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A Group Of Primarily Female Mexican Scientists Discovered A Potential Cure For HPV

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A Group Of Primarily Female Mexican Scientists Discovered A Potential Cure For HPV

“If you’re having sex, you’ll likely contract HPV at some point in your life.” That is how one gynecologist explained the sexually transmitted diseases to me, which completely freaked me out. Even though human papillomavirus (HPV) is a common virus contracted through sexual intercourse, it doesn’t make it less scary when you realize that it’s related to 150 viruses and can lead to cancer for both men and women. While there are vaccines available to prevent the spread of HPV to a broader age group than in previous years, we are finally closer to finding a cure.

A group of primarily female Mexican scientists at the National Polytechnic Institute cured their patients of HPV.

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The team of researchers, led by Dr. Eva Ramos Gallegos (pictured above), treated 420 patients from Veracruz and Oaxaca, and 29 from Mexico City. They used “photodynamic therapy” which “is a treatment that involves using a drug, called a photosensitizer or photosensitizing agent, and a particular type of light to treat different areas of the body” according to their report.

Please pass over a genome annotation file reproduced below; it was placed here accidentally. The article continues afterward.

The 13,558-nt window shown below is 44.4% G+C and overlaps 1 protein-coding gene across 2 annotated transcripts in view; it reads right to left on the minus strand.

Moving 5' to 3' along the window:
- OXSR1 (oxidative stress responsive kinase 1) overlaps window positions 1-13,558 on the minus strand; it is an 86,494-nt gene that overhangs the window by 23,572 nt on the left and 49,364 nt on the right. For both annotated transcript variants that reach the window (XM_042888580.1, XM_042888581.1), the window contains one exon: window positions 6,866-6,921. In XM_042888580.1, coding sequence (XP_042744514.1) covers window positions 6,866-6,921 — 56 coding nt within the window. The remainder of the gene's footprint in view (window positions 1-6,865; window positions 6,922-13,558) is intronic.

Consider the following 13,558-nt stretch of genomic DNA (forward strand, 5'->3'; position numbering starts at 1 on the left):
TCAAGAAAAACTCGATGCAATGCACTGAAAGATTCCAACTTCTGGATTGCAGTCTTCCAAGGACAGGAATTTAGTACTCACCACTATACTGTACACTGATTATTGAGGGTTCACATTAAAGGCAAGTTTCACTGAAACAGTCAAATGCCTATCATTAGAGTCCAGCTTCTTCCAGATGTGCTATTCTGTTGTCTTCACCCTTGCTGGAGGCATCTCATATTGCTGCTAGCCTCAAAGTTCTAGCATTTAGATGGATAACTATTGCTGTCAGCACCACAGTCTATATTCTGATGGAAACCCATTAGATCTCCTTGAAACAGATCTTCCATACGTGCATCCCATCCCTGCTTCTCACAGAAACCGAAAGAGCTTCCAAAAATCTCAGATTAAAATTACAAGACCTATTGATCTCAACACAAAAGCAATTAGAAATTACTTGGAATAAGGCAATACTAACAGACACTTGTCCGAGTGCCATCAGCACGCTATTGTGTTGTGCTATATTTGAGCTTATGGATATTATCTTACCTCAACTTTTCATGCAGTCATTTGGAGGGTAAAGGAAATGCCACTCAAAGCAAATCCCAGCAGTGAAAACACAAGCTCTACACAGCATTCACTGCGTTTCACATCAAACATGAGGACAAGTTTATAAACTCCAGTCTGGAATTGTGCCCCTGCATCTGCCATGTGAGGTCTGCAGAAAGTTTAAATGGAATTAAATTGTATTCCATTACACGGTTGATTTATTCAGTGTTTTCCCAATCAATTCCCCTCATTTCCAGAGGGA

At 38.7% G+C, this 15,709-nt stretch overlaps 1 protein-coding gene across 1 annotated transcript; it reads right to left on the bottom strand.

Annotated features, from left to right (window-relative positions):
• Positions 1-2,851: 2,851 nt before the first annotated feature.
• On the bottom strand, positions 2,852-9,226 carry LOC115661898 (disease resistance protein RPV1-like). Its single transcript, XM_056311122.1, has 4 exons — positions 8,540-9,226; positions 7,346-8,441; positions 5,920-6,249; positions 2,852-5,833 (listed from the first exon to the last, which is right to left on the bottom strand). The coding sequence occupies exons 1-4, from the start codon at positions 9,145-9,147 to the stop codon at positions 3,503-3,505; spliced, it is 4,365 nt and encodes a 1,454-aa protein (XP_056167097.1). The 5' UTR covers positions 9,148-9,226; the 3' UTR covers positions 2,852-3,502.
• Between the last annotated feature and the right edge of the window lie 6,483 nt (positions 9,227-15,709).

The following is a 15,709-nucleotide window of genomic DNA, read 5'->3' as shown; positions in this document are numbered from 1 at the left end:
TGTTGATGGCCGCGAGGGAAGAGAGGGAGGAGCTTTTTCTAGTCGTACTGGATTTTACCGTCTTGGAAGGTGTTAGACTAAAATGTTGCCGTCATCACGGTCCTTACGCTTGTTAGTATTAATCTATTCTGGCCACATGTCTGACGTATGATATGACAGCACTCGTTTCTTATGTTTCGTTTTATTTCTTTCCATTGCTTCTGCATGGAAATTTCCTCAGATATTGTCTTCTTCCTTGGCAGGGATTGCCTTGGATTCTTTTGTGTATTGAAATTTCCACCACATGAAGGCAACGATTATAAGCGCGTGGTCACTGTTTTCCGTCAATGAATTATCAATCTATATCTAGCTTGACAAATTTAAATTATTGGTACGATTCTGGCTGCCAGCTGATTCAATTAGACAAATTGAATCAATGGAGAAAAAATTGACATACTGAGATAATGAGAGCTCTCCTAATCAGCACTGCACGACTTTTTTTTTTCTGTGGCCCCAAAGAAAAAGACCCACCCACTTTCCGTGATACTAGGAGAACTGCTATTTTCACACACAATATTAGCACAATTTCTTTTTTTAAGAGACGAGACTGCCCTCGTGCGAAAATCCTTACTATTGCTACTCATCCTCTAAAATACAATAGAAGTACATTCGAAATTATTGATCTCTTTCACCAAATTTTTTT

The doctors found extraordinary results through their method of treatment that led to cure 100 percent of the people that had HPV. They also cured 64.3 percent of people infected with HPV that had cancerous cells, and 57.2 percent of people that had cancerous cells without the HPV virus. That last result could mean that a cure for cancer is not far behind.

“Unlike other treatments, it only eliminates damaged cells and does not affect healthy structures. Therefore, it has great potential to decrease the death rate from cervical cancer,” Dr. Gallegos told Radio Guama.

People on social media ecstatically hailed the finding by the Mexicana researchers.

We highly doubt President Trump will ever mention this achievement.

The Centers for Disease Control and Prevention (CDC) has yet to comment on this remarkable finding.

While there’s more testing that will inevitably take place, we will have to wait and see how long it takes for other researchers and scientists to catch on to their method of treatment.

The fact that a woman-led team discovered this cure is something we should all be applauding.

Hopefully, their research will get more funding so they can further test patients and help educate others about their process.

According to the CDC,  79 million Americans, primarily teens and people in the early 20s, are infected with HPV. In most cases, HPV goes away on its own and does not cause any health problems. But when HPV does not go away, it can cause health problems like genital warts and cancer. The way to prevent contracting HPV is by getting the vaccine — available for males and females — and by using condoms. However, you can still contract HPV because HPV can infect areas not covered by a condom – so condoms may not adequately protect against getting HPV.

READ: Here Are A Handful Of Reasons Why We Need To Talk To Latinx Kids About S-E-X